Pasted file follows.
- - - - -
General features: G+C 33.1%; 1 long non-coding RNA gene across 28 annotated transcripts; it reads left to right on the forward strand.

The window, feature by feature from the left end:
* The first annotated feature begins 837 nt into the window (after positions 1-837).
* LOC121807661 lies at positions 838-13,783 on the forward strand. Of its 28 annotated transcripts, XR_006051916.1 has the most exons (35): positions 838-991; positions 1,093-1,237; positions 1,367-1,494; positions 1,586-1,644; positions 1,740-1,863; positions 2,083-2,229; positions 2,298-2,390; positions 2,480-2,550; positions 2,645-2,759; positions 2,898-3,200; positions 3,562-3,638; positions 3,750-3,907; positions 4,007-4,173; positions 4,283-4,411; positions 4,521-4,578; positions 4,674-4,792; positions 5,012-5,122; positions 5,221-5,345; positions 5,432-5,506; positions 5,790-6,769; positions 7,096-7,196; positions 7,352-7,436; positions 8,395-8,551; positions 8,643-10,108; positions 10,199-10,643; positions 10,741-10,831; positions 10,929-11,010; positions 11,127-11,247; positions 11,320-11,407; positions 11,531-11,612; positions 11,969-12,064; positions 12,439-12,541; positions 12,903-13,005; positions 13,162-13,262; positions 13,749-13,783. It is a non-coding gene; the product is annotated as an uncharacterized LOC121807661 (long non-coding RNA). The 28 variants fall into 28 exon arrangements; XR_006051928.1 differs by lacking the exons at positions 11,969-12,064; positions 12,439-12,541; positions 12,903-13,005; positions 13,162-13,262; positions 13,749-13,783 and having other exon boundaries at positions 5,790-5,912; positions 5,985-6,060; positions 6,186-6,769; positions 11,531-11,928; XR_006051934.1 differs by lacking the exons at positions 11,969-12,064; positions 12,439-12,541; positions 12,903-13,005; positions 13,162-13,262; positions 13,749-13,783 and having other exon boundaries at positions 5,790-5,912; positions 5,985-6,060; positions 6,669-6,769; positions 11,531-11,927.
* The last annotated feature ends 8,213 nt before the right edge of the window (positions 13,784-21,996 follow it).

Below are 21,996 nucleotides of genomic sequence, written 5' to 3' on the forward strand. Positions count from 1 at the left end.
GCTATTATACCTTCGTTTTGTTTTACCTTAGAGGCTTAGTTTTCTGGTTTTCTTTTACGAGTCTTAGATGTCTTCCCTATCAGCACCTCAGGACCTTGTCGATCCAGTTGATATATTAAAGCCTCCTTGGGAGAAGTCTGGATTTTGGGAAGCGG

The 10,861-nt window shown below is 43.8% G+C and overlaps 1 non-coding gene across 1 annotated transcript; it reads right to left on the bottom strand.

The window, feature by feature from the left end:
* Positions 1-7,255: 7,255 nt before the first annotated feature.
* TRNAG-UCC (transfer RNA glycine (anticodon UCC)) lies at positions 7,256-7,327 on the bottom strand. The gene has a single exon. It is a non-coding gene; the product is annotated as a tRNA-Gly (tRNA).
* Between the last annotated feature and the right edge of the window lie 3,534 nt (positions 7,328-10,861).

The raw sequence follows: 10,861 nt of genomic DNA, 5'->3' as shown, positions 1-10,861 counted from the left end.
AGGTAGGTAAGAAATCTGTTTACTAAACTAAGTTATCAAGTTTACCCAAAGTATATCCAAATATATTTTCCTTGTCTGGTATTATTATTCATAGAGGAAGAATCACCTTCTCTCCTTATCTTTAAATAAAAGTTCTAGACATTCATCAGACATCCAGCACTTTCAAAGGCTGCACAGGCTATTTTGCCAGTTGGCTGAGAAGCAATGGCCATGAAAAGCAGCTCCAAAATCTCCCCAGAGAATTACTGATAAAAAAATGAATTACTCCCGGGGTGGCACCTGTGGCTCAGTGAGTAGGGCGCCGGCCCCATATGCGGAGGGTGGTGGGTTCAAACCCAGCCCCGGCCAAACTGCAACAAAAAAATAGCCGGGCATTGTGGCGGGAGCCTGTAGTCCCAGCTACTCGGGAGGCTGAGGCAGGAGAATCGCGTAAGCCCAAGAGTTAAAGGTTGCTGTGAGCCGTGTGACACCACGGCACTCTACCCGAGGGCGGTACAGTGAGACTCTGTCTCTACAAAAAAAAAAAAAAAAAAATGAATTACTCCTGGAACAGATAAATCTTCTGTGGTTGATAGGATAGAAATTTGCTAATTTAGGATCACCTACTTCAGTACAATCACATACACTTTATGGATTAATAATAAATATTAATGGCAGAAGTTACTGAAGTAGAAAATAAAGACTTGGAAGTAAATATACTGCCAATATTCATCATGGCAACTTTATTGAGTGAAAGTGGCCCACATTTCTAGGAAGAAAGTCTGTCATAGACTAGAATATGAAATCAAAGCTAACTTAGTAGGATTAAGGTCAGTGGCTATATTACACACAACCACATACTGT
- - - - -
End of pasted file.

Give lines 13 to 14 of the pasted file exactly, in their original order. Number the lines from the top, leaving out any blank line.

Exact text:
The raw sequence follows: 10,861 nt of genomic DNA, 5'->3' as shown, positions 1-10,861 counted from the left end.
AGGTAGGTAAGAAATCTGTTTACTAAACTAAGTTATCAAGTTTACCCAAAGTATATCCAAATATATTTTCCTTGTCTGGTATTATTATTCATAGAGGAAGAATCACCTTCTCTCCTTATCTTTAAATAAAAGTTCTAGACATTCATCAGACATCCAGCACTTTCAAAGGCTGCACAGGCTATTTTGCCAGTTGGCTGAGAAGCAATGGCCATGAAAAGCAGCTCCAAAATCTCCCCAGAGAATTACTGATAAAAAAATGAATTACTCCCGGGGTGGCACCTGTGGCTCAGTGAGTAGGGCGCCGGCCCCATATGCGGAGGGTGGTGGGTTCAAACCCAGCCCCGGCCAAACTGCAACAAAAAAATAGCCGGGCATTGTGGCGGGAGCCTGTAGTCCCAGCTACTCGGGAGGCTGAGGCAGGAGAATCGCGTAAGCCCAAGAGTTAAAGGTTGCTGTGAGCCGTGTGACACCACGGCACTCTACCCGAGGGCGGTACAGTGAGACTCTGTCTCTACAAAAAAAAAAAAAAAAAAATGAATTACTCCTGGAACAGATAAATCTTCTGTGGTTGATAGGATAGAAATTTGCTAATTTAGGATCACCTACTTCAGTACAATCACATACACTTTATGGATTAATAATAAATATTAATGGCAGAAGTTACTGAAGTAGAAAATAAAGACTTGGAAGTAAATATACTGCCAATATTCATCATGGCAACTTTATTGAGTGAAAGTGGCCCACATTTCTAGGAAGAAAGTCTGTCATAGACTAGAATATGAAATCAAAGCTAACTTAGTAGGATTAAGGTCAGTGGCTATATTACACACAACCACATACTGT